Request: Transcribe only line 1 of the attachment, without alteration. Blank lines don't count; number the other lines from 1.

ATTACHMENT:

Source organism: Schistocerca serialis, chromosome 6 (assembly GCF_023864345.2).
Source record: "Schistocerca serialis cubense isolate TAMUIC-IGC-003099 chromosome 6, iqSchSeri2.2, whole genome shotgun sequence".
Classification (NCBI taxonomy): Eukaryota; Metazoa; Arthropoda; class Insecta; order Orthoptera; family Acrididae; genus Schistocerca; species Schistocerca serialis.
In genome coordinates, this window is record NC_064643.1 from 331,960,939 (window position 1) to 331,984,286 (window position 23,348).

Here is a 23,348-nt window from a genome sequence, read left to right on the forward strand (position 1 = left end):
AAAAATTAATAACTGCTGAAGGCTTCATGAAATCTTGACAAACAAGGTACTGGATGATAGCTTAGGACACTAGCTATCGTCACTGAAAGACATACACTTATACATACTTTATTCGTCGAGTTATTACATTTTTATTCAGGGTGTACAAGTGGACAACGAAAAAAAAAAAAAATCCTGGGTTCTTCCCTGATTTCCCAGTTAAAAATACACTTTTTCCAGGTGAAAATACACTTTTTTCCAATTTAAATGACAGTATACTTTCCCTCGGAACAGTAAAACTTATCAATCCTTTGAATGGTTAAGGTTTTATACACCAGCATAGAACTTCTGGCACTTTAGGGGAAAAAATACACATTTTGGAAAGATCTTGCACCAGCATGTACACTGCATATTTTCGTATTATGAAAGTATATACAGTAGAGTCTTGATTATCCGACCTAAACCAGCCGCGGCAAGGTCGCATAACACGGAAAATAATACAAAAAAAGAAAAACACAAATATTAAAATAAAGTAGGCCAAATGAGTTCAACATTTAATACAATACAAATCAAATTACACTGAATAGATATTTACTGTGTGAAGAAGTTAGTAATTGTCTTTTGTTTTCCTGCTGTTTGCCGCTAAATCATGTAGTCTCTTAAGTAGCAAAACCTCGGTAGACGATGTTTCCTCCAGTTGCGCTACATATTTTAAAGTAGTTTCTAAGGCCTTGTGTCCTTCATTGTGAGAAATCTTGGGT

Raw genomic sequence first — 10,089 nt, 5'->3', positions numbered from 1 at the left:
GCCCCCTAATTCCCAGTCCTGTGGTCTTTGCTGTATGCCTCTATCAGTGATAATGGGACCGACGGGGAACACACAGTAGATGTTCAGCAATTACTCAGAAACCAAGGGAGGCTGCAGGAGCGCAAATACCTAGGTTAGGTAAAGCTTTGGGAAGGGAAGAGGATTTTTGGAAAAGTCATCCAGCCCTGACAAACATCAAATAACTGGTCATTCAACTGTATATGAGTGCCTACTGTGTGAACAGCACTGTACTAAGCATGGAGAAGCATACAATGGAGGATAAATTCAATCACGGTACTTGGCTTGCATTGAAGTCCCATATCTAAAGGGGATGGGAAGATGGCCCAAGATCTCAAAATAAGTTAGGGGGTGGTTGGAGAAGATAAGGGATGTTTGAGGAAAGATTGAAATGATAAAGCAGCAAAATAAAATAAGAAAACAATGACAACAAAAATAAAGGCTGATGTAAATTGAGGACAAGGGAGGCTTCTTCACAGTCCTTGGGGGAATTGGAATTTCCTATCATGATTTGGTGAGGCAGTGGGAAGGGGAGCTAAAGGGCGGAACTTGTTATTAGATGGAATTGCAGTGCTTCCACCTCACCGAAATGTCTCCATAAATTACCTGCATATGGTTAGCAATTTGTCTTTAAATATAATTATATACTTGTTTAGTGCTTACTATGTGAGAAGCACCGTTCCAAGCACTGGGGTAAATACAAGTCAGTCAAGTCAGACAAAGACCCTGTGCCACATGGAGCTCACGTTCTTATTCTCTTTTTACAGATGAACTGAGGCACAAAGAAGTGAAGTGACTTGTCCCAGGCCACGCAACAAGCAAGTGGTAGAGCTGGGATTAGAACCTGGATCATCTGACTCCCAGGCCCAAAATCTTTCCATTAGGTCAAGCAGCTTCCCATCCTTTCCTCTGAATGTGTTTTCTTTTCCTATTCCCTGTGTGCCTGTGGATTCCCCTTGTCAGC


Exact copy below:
Source organism: Schistocerca serialis, chromosome 6 (assembly GCF_023864345.2).